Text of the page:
Also in 1948, Jeffreys began a service to local children confined indoors due to the polio scare by reading stories over the radio as “The Story Book Lady.” The program, meant to be temporary, was so well loved it continued until 1959. Jeffreys oversaw expansions to the library building in the 1950s and launched a capital fund drive to enlarge the library building and update its facilities again in the 1960s.

Although she technically retired in 1970, Jeffreys continued to serve as an interim library director and library assistant throughout the 1970s. She officially retired for good in 1979.

Battle and Jeffreys dedicated their careers to establishing the tradition of progressive library services that continue to this day. The citizens of Rocky Mount and the Twin Counties collected $1 million as seed money to fund the beautiful library at 727 N. Grace Street that opened in 2002. We still face the challenges of wars and difficult economic times, and the library still provides the resources to connect people to information and opportunity.

Traci Thompson, local history librarian and certified genealogist at Braswell Memorial Library, nominated Nell Battle and Ruth Jeffreys to be recognized by the Twin County Hall of Fame. She is credited with the research for this article.

Fire at The Barracks (built by William Smith Battle in 1858)


National Register landmark damaged by fire
By Linda Goines
Special to The Tarboro Weekly
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A fire broke out before noon on Sunday in the rear of a house known as “The Barracks” at 1100 Albemarle Ave., in the Tarboro Historic District, where North Howard and South Howard Circle meet Battle Avenue.

The imposing salmon brick home was built by William Smith Battle in 1858 on Glenburnie, the Dancy plantation across the railroad tracks, in what was just outside Tarboro, at the time.

Observers stood Sunday in a front yard across from the kitchen entrance.

Farrar Martin, whose home is adjacent to Tarboro Fire Station 1, could hear the incoming fire call around 11:15 a.m.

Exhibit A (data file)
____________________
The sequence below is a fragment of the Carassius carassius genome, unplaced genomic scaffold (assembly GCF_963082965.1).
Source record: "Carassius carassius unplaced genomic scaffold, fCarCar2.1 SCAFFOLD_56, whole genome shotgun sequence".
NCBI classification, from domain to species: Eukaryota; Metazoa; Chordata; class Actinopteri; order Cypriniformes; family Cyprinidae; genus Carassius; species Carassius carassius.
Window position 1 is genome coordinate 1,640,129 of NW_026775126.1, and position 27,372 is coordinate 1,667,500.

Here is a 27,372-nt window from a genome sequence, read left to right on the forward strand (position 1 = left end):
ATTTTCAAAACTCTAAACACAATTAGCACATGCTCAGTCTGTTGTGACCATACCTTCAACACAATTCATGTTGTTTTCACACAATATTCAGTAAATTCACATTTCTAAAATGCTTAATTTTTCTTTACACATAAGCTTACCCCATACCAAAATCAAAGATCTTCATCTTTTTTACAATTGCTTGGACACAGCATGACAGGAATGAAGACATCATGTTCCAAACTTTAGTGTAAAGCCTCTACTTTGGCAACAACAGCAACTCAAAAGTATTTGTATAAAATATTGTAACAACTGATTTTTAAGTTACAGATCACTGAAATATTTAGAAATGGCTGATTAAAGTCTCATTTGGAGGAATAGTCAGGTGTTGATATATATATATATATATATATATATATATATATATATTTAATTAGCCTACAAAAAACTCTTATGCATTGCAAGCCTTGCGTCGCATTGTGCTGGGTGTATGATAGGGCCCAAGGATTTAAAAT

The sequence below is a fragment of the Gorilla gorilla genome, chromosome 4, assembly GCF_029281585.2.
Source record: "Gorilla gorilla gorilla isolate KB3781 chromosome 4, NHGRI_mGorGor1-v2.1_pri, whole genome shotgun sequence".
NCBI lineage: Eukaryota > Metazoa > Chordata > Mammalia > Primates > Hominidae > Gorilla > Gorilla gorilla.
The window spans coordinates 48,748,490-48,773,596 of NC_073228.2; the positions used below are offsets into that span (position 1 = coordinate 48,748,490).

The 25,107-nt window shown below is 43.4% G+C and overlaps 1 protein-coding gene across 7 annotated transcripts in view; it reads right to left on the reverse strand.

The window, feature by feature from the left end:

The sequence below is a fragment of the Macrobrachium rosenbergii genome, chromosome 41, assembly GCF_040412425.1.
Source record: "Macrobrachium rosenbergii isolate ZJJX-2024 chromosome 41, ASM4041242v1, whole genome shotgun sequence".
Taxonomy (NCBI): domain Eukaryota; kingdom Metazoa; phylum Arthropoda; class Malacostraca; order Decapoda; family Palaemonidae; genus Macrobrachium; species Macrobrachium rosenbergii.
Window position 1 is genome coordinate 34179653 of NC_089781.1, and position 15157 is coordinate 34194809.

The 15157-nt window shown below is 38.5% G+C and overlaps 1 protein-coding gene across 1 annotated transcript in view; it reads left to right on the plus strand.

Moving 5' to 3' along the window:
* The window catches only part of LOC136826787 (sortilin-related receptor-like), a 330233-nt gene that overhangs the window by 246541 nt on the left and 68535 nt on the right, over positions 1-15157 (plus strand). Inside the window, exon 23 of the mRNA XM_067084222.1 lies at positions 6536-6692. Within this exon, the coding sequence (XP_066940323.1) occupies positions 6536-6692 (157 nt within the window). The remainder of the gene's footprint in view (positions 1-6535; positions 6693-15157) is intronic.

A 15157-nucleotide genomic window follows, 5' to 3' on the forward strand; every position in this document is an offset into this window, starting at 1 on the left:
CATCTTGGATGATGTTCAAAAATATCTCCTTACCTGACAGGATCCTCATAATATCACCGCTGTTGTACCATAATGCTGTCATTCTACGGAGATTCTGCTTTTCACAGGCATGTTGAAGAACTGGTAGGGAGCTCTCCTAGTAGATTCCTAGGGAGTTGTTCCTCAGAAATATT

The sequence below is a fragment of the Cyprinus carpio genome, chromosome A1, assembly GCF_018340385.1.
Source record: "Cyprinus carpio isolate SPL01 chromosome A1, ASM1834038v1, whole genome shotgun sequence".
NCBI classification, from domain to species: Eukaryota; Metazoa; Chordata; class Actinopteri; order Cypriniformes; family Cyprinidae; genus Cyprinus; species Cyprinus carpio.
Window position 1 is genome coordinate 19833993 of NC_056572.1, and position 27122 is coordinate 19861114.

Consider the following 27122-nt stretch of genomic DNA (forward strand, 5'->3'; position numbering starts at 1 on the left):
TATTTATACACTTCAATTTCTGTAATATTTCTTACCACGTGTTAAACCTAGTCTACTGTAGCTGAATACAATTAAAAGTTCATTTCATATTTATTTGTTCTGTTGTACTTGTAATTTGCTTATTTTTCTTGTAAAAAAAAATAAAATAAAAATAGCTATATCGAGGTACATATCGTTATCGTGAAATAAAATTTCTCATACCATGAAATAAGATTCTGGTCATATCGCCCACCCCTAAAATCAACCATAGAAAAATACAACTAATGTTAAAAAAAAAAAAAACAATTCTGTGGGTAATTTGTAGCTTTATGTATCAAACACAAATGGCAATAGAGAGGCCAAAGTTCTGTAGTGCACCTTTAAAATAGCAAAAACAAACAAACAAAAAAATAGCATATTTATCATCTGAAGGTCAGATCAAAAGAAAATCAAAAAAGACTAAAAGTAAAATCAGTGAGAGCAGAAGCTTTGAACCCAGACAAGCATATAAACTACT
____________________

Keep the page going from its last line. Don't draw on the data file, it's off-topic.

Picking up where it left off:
Martin’s mother, the late Mary Marshall F. Martin, formerly occupied a one-story apartment spanning the west face of the house. On Sunday, the apartment was steamy and smoldering.

Firefighters from Tarboro, Prince-ville, Leggett, Heartease, West Edgecombe, and Lewis Volunteer fire departments were on the scene for five or more hours.

Dense smoke permeated the 8,063- square-foot residence and billowed out of eaves, vents, and windows that had been broken to allow smoke and heavy plumes of steam to escape the structure.

With much effort ongoing, there were many audible warnings sounding as firefighters’ oxygen tanks were depleted. As firefighters emerged from the smoke-filled home to replace their air supplies, others stepped in to continue the battle.

Also on hand was the Princeville Fire Department Auxilliary, who offered Gatorade and snacks to refresh firefighters.

Several firefighters said nearly every department in Edgecombe County responded. According to Tarboro firefighter Ken Ruffin, the fire might have begun in the kitchen, and spread among the various levels of ceilings and spaces of the one-story rear section, which was heavily damaged.

The two-story section remained intact, with significant smoke damage, but observers said they thought it could be restored.

One Tarboro firefighter, Thad Winstead, was treated for an injury to his hand, and released from Vidant Edgecombe.

Potential new owners of The Barracks were due to close in two weeks. The $499,000 property’s listing has been posted on the Preservation North Carolina website, www.presnc.org and locally with Mary Ann Cumpata at Tarboro Realty.

According to a Facebook post by Sarah Peveler, this is not the only National Register property sitting vacant.
“I cannot bear the thought of going out my front door and looking down the two blocks of Battle Avenue,” Peveler wrote. “I had a firsthand report from a friend whose late husband’s family built The Barracks. Fire seems to have started in rear addition. There has been some renovation work going on.”

Mayor Rick Page later said, “The Barracks is an important gem in Tarboro’s Historic District. It should be saved.”